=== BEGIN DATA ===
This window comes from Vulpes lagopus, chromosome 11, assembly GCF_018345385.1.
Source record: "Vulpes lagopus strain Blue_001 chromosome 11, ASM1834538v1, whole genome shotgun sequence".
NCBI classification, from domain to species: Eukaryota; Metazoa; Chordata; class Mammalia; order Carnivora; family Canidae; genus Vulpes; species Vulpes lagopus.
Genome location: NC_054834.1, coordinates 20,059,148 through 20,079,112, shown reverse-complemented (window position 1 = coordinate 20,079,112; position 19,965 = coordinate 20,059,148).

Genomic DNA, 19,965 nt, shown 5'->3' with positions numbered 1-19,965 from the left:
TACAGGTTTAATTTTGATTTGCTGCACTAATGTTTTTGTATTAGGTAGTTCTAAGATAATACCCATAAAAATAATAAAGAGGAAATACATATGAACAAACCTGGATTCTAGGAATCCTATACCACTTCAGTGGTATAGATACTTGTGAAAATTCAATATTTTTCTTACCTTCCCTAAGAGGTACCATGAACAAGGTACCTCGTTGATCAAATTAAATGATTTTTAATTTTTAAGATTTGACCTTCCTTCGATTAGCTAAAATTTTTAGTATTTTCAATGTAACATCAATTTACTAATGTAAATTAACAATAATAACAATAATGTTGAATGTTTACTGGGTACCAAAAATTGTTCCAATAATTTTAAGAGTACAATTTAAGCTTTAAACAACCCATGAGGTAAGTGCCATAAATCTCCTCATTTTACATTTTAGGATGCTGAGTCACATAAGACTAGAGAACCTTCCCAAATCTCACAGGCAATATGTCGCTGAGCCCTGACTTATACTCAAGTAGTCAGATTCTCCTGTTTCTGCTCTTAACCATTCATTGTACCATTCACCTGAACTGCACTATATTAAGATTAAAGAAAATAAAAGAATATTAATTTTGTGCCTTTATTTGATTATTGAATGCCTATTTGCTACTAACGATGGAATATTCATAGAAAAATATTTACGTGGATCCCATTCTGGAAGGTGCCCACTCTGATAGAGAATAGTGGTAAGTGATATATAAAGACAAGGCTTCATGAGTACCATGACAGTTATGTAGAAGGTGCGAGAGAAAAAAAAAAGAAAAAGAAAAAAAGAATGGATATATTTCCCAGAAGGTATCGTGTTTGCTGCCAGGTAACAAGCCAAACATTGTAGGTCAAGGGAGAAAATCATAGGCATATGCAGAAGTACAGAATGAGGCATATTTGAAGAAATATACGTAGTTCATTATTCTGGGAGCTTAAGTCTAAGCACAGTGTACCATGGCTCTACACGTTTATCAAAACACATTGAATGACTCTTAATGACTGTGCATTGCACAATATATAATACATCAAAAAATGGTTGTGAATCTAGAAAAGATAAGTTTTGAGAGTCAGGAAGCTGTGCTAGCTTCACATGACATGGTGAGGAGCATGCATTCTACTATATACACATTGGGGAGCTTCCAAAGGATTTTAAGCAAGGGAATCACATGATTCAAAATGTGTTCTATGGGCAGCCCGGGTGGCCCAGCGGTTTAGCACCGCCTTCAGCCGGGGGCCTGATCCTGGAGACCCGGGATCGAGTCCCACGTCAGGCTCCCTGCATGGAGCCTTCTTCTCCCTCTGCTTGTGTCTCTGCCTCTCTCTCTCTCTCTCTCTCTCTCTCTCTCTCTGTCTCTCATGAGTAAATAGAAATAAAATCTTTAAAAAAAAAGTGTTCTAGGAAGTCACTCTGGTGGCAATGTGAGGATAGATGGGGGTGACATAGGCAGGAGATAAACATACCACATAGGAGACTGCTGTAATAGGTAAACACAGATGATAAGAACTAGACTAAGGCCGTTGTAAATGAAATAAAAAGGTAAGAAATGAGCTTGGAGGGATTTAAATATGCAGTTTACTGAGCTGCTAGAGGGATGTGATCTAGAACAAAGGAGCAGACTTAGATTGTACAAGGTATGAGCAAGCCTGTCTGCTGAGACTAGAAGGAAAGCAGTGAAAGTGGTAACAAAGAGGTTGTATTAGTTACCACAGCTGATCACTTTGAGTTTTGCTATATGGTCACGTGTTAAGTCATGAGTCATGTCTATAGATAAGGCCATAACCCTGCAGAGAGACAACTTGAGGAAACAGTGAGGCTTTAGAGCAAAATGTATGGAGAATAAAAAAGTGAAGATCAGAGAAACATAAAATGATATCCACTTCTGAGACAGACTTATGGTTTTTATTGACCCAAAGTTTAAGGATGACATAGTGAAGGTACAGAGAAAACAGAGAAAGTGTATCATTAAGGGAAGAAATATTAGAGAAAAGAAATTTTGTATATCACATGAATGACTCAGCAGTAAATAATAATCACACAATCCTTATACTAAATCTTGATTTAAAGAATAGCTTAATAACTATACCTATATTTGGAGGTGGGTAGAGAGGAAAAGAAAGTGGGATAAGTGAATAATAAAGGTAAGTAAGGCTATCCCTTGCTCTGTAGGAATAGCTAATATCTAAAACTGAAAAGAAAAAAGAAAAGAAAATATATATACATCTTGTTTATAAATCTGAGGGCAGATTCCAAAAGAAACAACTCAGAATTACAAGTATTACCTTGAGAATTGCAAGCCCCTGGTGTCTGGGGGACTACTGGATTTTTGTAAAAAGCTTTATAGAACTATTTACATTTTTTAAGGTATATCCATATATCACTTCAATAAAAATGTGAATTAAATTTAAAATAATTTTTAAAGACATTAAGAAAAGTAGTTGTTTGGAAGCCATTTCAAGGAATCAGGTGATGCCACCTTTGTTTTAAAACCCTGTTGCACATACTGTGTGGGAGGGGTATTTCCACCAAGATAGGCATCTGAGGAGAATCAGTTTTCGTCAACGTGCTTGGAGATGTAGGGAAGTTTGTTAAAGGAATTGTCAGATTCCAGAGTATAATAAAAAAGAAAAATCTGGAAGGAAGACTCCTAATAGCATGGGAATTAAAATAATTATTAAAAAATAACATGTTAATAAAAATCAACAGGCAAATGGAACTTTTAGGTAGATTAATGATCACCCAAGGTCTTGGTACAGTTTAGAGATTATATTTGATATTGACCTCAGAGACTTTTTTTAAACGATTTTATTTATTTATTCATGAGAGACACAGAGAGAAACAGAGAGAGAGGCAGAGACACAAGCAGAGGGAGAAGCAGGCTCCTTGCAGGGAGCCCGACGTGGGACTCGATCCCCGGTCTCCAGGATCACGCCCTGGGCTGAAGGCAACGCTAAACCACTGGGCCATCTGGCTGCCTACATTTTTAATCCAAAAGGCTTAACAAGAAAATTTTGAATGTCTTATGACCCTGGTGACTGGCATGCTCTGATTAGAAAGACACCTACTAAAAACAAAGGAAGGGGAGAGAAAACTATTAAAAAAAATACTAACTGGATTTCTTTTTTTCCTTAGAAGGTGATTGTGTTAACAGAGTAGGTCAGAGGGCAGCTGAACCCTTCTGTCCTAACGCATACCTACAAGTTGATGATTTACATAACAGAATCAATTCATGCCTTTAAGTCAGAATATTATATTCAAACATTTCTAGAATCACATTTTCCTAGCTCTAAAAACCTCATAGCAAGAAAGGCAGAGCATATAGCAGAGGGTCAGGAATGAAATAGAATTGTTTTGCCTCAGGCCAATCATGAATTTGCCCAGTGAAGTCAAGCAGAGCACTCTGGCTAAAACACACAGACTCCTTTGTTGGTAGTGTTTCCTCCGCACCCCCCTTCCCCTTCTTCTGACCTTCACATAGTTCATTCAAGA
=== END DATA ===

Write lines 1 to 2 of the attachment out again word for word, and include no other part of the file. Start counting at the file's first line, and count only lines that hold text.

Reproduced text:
This window comes from Vulpes lagopus, chromosome 11, assembly GCF_018345385.1.
Source record: "Vulpes lagopus strain Blue_001 chromosome 11, ASM1834538v1, whole genome shotgun sequence".